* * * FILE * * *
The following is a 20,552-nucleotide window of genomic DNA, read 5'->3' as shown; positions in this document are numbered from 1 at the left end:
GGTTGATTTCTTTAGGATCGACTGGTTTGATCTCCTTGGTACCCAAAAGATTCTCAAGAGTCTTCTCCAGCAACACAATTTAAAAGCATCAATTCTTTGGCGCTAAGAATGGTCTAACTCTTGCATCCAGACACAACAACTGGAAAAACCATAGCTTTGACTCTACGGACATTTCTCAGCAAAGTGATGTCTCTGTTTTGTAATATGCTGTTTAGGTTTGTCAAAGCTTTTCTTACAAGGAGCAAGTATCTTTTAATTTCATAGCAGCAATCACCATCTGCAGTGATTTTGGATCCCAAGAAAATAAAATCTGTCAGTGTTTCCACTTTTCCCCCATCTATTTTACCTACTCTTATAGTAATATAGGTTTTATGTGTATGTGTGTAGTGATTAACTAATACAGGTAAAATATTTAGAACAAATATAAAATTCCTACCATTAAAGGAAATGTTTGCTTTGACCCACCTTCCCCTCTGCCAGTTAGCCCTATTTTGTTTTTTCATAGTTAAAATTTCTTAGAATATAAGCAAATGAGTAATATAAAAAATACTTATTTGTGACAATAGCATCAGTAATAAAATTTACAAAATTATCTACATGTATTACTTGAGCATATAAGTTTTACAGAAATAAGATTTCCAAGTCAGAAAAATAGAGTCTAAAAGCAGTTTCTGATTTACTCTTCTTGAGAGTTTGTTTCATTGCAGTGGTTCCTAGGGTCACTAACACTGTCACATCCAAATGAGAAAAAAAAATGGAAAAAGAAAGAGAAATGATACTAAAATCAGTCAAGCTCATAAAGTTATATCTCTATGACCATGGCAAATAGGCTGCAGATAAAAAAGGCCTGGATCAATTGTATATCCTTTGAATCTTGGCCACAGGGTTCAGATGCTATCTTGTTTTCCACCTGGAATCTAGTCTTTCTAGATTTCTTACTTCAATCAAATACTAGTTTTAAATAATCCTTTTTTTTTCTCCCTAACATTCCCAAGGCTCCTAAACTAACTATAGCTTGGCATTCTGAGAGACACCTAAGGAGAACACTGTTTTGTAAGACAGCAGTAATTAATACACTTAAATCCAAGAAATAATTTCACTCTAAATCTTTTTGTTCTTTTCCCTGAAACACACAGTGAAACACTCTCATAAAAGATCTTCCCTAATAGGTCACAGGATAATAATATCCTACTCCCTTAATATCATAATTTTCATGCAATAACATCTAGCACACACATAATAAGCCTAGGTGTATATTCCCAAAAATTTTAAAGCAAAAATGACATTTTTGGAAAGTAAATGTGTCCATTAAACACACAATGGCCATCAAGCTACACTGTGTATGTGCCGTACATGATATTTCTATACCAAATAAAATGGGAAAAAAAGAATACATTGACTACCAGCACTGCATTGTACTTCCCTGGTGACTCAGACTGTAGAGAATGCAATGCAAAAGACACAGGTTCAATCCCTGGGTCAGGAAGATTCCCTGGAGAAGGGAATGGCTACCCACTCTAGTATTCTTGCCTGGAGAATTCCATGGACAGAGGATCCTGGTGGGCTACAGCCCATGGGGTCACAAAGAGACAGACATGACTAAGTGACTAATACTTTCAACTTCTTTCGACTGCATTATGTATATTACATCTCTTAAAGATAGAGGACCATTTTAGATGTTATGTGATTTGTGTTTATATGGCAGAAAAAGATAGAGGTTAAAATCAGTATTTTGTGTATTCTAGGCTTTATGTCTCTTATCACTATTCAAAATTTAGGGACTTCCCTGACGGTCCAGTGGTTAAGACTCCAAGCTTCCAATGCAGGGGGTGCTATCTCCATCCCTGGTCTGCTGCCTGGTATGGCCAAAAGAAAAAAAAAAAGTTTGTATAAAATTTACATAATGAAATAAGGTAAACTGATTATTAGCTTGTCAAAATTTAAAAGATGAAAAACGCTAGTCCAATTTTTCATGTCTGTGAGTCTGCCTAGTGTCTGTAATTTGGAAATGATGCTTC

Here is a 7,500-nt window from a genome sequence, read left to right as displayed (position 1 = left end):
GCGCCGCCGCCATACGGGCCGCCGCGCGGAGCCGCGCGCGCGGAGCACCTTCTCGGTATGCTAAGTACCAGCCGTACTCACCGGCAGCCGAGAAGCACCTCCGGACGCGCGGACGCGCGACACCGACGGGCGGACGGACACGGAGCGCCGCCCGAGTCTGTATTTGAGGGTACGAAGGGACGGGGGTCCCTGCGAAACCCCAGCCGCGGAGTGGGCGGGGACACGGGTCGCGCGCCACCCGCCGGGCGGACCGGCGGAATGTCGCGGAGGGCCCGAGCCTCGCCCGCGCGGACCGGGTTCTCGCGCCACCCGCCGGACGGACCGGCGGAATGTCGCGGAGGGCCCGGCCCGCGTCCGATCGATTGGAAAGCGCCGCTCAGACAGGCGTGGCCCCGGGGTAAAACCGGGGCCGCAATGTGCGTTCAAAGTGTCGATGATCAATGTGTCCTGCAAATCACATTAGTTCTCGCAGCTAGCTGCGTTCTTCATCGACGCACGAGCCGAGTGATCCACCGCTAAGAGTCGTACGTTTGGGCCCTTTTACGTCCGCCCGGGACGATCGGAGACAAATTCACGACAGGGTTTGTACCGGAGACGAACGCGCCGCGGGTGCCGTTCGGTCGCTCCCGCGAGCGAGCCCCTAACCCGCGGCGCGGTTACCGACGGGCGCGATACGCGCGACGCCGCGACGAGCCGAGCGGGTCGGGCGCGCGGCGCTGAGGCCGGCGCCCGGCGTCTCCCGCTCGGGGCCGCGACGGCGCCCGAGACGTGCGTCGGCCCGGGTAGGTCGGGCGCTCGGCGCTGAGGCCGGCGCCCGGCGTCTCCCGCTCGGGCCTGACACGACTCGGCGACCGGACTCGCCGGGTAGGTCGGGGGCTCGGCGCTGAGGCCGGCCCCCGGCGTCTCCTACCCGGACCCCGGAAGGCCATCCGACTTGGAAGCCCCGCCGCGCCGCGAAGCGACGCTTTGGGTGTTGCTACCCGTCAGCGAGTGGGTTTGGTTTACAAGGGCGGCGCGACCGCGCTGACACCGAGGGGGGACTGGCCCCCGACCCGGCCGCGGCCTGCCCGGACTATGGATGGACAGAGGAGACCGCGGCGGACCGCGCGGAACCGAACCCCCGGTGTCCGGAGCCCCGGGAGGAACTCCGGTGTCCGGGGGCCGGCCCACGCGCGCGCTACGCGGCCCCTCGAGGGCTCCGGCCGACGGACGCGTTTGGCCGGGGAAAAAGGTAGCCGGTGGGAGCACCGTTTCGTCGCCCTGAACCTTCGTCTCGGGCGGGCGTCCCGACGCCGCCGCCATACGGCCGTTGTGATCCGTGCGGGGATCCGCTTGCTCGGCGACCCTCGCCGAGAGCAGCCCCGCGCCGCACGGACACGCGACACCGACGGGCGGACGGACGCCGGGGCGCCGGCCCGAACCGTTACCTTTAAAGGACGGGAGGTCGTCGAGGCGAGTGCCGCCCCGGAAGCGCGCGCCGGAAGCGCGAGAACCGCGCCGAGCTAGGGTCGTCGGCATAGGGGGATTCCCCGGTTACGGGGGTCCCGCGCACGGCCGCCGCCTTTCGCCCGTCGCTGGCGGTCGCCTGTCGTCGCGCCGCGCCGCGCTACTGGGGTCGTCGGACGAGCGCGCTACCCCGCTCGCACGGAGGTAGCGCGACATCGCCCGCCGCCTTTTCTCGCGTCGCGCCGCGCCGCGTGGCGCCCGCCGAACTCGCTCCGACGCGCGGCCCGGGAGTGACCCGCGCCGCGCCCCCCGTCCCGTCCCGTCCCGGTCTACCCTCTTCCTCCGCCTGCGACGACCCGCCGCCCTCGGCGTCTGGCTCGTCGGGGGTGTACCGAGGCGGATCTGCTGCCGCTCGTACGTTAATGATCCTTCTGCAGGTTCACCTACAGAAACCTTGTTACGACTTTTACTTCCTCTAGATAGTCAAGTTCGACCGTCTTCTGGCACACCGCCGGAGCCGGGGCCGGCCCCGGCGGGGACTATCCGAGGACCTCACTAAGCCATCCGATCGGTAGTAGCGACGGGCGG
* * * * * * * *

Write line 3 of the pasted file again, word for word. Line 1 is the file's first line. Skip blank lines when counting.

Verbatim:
Here is a 7,500-nt window from a genome sequence, read left to right as displayed (position 1 = left end):